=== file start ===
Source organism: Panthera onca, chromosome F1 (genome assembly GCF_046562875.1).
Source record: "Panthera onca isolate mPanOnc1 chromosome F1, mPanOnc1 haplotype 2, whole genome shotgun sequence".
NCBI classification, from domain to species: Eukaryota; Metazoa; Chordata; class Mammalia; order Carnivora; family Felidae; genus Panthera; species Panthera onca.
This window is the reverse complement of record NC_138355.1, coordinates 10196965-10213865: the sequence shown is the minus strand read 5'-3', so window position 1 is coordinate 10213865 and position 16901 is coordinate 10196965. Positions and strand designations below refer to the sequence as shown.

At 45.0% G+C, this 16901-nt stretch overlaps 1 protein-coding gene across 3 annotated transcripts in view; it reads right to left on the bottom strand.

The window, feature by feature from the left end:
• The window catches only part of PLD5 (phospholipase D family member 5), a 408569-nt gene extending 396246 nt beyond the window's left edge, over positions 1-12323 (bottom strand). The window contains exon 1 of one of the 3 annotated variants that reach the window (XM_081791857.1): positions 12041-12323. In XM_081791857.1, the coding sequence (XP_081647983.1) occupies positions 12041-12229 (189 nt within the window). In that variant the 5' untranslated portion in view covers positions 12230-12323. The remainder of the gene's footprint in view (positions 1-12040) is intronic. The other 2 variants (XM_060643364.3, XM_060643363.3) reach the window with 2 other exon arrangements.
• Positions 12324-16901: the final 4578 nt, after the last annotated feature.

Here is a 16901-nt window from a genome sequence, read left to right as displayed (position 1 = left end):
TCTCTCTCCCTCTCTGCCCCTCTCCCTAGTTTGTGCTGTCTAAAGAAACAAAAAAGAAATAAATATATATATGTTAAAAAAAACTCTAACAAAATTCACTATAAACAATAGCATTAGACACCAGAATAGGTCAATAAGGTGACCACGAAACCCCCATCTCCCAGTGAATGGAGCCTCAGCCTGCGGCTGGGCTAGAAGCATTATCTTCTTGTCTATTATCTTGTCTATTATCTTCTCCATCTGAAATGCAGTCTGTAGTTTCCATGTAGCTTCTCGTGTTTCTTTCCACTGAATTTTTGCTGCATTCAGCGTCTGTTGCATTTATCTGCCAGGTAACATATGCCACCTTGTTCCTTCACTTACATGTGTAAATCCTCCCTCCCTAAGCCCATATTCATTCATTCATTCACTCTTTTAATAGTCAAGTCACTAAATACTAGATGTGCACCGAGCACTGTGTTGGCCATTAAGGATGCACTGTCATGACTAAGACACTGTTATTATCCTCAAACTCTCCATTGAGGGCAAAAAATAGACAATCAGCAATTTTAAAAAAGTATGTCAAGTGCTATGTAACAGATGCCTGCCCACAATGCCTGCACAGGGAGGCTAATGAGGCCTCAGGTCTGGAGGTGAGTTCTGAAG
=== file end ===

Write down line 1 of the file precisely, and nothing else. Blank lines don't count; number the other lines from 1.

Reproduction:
Source organism: Panthera onca, chromosome F1 (genome assembly GCF_046562875.1).